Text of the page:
Missouri Counties
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Missouri Counties

Missouri has one hundred and fourteen counties and one independent city. St. Louis City is separate from St. Louis County and is referred to as a "city not within a county." Following the Louisiana Purchase and the admittance of Louisiana into the United States in 1812, five counties were formed out of the Missouri Territory at the first general assembly. Most subsequent counties were apportioned from these five original counties.

Warren County, Missouri

Warren County Education, Geography, and HistoryWarren County, Missouri Courthouse

Warren County is a county located in the eastern portion of the state of Missouri. Based on the 2010 census, the population was 32,513. The county is located on the north side of the Missouri River. Its county seat is Warrenton. The county was organized on January 5, 1833, and named for General Joseph Warren, who died in the Battle of Bunker Hill during the American Revolutionary War.

Warren County is part of the St. Louis, MO-IL Metropolitan Statistical Area.

Etymology - Origin of Warren County Name

Named for Joseph Warren, a Revolutionary War general.


County QuickFacts: CensusBureau Quick Facts

History of Warren County

In the east-central part of Missouri, bounded on the north by Montgomery and Lincoln Counties, on the east by Lincoln, and St. Charles Counties, on the south by the Missouri River and on the west by Montgomery County. Named in honor of General Joseph Warren, who fell at the Battle of Bunker Hill, June 17, 1775. He was born at Roxbury, Massachusetts, June 11, 1741, and was graduated from Harvard College in 1759, and later studied medicine in Boston. He took part in a combat which destroyed a British ship of war off Chelsea Beach. He was one of the leaders who opposed the Stamp Act and drafted the Suffolk Resolves, which urged forcible opposition to Great Britain, if necessary, and pledged submission to the Continental Congress, which resolves were passed September 9, 1774. He was a member of the first three provincial congresses and president of the third. He was a volunteer at the Battles of Lexington and Bunker Hill. On June 14, 1775, he was commissioned an American major general, but three days later, and before his commission was made out, he fell mortally wounded. He was Grand-master of all Lodges of Free Masons in the United States at the time of his death. The first white settlement in Warren County was made by French trappers and traders at the village of Charrete about 1763. After the French colonists came David Bryan in 1800, 1801, or 1802, and settled on the Tuque, an elevated land about one and one-half miles southeast of Marthasville. Robert Ramsey, William Ramsey, and Thomss Kennedy came to the county about this time. Warren County was organized by a legislative act in 1833. It was carved out of Montgomery County. (Campbell, 625; Barns, 544; HIST. ST. CHARLES, 956; MONUMENT TO WARREN, 16-17; Conard VI, 337-8; Williams, STATE OF MISSOURI, 573; Eaton; Warren Centennial, 9)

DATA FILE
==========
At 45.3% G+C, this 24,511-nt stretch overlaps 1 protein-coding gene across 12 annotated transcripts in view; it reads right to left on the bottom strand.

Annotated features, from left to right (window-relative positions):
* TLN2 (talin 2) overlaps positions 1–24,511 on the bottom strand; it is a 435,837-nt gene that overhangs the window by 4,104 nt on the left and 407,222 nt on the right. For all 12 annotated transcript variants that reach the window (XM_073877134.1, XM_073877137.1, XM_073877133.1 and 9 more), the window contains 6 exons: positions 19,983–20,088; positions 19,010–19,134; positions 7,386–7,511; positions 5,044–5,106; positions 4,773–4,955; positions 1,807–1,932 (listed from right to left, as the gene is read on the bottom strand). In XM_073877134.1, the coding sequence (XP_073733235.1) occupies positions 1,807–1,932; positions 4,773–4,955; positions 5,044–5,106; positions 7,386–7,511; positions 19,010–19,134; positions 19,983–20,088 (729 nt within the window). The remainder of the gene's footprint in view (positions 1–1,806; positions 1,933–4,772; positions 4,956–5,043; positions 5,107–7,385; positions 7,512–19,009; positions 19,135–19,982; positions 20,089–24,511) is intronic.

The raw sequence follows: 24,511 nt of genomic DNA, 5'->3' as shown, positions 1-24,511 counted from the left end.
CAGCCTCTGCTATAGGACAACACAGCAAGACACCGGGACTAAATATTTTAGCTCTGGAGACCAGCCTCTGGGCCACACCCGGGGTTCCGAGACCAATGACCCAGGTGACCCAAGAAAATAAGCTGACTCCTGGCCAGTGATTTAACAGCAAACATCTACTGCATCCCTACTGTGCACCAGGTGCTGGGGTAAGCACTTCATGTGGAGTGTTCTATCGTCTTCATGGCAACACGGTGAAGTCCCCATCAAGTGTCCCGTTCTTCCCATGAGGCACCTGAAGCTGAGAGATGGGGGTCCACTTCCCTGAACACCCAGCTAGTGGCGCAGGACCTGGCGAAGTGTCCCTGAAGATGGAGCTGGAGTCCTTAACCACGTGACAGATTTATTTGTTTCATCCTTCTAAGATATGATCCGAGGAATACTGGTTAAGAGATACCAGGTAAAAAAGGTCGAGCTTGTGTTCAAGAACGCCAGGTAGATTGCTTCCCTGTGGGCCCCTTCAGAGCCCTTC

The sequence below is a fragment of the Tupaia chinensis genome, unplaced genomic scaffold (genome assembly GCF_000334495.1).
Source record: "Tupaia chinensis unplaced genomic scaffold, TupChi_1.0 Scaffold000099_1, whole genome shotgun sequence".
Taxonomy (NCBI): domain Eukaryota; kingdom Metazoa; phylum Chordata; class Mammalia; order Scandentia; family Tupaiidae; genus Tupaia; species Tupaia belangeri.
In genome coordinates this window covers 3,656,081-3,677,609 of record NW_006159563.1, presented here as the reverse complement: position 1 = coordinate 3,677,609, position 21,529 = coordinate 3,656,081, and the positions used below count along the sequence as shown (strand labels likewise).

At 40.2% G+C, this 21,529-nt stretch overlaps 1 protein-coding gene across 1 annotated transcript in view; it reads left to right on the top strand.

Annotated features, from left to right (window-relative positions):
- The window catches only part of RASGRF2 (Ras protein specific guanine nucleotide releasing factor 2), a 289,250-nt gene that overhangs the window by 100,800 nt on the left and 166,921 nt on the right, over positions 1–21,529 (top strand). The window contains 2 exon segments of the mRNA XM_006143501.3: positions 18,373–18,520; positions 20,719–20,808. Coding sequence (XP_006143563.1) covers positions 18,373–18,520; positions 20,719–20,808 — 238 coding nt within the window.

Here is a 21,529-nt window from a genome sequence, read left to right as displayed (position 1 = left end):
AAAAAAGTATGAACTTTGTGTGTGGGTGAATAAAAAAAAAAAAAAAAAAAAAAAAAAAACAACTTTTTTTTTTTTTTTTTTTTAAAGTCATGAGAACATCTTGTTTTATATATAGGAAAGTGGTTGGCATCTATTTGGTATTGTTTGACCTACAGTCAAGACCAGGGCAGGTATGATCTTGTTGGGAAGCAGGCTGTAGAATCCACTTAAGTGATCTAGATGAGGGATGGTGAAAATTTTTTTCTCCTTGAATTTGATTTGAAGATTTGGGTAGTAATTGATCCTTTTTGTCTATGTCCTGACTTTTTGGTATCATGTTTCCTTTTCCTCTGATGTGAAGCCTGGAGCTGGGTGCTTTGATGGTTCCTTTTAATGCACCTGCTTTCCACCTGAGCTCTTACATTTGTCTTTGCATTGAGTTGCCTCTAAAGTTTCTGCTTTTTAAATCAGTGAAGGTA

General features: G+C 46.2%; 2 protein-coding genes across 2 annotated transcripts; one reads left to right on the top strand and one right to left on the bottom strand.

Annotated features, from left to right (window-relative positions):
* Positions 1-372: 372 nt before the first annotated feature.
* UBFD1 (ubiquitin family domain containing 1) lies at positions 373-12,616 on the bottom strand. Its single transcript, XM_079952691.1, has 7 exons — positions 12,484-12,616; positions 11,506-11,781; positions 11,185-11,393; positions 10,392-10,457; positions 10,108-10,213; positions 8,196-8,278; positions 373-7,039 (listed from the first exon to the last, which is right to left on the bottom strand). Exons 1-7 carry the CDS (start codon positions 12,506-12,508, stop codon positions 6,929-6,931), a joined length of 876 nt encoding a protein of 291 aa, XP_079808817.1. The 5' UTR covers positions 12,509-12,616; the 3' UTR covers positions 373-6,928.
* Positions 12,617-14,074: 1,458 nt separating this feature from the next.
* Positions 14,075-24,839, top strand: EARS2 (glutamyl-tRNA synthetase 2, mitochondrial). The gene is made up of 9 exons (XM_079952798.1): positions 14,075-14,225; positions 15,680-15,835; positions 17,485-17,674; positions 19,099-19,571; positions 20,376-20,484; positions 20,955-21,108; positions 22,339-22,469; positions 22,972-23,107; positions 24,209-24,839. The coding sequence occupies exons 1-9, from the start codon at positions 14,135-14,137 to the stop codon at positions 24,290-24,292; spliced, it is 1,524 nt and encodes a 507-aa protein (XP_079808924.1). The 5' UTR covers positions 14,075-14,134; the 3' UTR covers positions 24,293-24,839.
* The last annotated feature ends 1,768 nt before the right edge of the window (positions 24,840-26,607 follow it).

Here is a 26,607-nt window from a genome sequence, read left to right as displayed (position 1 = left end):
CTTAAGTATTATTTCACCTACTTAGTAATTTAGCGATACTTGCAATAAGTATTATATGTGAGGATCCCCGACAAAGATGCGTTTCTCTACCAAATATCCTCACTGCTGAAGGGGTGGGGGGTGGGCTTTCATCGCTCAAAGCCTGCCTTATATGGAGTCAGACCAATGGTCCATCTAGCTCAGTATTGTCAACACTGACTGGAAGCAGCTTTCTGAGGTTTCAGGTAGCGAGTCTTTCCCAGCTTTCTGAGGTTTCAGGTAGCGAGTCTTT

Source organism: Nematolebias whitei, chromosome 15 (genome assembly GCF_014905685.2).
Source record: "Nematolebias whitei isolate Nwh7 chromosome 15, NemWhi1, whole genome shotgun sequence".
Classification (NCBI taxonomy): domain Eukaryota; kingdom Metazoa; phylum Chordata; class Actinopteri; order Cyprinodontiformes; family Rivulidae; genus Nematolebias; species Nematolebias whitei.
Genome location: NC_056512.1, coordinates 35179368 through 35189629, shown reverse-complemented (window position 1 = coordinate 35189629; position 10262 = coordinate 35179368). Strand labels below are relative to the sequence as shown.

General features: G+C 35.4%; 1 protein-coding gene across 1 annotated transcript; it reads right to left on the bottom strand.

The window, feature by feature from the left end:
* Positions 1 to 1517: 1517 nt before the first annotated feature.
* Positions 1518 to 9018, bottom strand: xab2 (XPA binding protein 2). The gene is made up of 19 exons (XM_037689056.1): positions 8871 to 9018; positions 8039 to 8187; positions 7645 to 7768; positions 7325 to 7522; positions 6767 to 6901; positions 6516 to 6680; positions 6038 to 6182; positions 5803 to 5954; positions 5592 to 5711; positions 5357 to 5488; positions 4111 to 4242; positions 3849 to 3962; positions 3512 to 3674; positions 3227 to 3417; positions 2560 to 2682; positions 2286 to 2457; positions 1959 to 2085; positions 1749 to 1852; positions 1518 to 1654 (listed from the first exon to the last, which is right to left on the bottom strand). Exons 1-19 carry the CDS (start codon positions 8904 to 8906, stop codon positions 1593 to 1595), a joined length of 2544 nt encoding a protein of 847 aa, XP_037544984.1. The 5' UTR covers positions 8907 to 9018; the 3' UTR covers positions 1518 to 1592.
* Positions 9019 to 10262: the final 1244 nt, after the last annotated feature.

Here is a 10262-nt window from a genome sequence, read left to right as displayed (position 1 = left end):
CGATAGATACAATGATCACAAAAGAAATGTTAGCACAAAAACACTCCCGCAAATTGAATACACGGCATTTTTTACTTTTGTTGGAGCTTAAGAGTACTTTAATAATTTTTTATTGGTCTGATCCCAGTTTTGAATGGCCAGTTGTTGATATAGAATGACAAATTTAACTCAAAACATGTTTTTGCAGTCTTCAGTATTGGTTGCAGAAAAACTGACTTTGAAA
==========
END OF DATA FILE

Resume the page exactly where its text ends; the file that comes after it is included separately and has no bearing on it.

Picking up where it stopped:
Source: Harrison, Eugenia L. "Place Names Of Four River Counties In Eastern Missouri." M.A. thesis., University of Missouri-Columbia, 1943.

Geography: Land and Water

As reported by the Census Bureau, the county has a total area of 438 square miles (1,130 km2), of which 429 square miles (1,110 km2) is land and 9.2 square miles (24 km2) (2.1%) is water.

Neighboring Counties

Bordering counties are as follows:

  • Lincoln County (north)
  • St. Charles County (east)
  • Franklin County (south)
  • Gasconade County (southwest)
  • Montgomery County (west)


Public schools

Warren County R-III School District - Warrenton
Wright City R-II School District - Wright City

Private schools

Holy Rosary School - Warrenton (K-08) - Roman Catholic
St. Vincent De Paul School - Marthasville (K-08) - Roman Catholic
St. Ignatius Loyola School - Marthasville (PK-08) - Roman Catholic

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